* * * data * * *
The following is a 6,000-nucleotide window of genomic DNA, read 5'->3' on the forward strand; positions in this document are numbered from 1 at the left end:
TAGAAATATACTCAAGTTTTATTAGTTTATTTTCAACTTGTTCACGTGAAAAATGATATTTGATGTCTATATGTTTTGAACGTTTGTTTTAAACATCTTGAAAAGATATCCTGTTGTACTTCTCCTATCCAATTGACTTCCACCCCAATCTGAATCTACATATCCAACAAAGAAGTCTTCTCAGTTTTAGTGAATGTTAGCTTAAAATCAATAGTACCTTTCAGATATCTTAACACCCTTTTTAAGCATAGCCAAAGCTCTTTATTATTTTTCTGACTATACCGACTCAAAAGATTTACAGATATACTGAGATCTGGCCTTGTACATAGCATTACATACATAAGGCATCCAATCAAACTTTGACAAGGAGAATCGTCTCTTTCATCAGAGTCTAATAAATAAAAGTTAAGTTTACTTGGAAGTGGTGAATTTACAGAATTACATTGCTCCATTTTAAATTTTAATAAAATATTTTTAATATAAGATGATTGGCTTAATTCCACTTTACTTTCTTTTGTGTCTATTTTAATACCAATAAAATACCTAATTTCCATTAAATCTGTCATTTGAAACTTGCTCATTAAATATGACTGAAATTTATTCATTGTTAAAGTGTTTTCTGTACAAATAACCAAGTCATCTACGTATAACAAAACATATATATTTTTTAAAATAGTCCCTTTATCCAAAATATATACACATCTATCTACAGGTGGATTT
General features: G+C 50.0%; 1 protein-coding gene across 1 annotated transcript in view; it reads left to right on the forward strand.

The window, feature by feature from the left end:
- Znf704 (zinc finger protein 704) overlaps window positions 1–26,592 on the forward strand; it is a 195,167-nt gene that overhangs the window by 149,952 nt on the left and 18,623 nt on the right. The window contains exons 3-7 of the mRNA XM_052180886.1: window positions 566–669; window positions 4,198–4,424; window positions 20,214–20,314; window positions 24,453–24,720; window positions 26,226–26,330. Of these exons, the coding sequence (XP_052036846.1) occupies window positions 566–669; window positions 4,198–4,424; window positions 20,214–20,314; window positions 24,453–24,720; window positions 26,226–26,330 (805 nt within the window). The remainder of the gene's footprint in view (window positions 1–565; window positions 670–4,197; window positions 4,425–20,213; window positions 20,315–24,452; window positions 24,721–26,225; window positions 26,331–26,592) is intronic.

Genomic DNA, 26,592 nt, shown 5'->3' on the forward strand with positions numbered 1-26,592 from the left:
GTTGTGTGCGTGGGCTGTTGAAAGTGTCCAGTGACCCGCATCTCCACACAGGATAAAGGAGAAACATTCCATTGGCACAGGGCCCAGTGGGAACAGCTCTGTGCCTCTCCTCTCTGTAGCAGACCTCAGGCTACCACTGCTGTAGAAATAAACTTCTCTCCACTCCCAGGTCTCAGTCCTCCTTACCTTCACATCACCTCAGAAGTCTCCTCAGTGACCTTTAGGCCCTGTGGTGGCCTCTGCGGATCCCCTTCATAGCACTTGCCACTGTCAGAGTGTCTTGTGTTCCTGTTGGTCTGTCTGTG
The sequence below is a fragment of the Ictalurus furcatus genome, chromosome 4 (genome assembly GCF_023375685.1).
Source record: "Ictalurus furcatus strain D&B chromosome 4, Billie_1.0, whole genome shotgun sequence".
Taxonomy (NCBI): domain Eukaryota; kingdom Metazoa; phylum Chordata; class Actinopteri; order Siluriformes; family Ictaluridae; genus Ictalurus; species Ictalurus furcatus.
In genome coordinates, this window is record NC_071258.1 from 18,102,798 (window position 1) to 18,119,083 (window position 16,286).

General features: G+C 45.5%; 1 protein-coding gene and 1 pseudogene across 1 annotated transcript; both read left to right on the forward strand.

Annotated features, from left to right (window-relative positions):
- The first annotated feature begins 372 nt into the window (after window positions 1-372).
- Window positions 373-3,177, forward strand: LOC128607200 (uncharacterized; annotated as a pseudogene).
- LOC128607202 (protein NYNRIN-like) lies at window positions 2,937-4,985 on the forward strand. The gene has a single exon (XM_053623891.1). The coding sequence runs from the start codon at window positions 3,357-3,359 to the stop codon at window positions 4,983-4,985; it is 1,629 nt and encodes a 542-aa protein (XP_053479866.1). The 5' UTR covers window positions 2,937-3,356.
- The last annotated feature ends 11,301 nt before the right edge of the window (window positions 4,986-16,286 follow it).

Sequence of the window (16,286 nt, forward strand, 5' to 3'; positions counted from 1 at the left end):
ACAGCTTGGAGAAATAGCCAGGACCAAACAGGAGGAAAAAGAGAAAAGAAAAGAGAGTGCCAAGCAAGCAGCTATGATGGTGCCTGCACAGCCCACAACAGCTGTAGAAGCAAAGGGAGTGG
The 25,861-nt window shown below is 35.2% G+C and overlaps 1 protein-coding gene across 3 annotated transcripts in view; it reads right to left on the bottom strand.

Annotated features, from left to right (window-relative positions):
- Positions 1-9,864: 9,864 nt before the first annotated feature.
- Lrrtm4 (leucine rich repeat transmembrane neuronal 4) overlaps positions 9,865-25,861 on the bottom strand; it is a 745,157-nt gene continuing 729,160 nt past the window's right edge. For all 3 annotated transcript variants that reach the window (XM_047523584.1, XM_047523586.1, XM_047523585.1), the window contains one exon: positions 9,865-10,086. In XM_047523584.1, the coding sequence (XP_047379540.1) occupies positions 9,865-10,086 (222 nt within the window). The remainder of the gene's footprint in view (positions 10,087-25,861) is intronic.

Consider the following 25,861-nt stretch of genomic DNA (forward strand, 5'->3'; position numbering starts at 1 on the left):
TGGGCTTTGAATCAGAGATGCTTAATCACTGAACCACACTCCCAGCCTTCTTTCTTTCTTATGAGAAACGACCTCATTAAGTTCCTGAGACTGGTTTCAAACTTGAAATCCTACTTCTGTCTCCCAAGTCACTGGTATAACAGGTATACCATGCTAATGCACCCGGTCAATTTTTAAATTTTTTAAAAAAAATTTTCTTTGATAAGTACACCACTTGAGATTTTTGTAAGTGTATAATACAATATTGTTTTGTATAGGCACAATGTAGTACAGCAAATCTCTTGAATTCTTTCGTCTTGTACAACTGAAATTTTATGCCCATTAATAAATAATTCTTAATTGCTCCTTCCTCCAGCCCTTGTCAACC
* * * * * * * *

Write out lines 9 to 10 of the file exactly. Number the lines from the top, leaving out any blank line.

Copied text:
Source record: "Ictalurus furcatus strain D&B chromosome 4, Billie_1.0, whole genome shotgun sequence".
Taxonomy (NCBI): domain Eukaryota; kingdom Metazoa; phylum Chordata; class Actinopteri; order Siluriformes; family Ictaluridae; genus Ictalurus; species Ictalurus furcatus.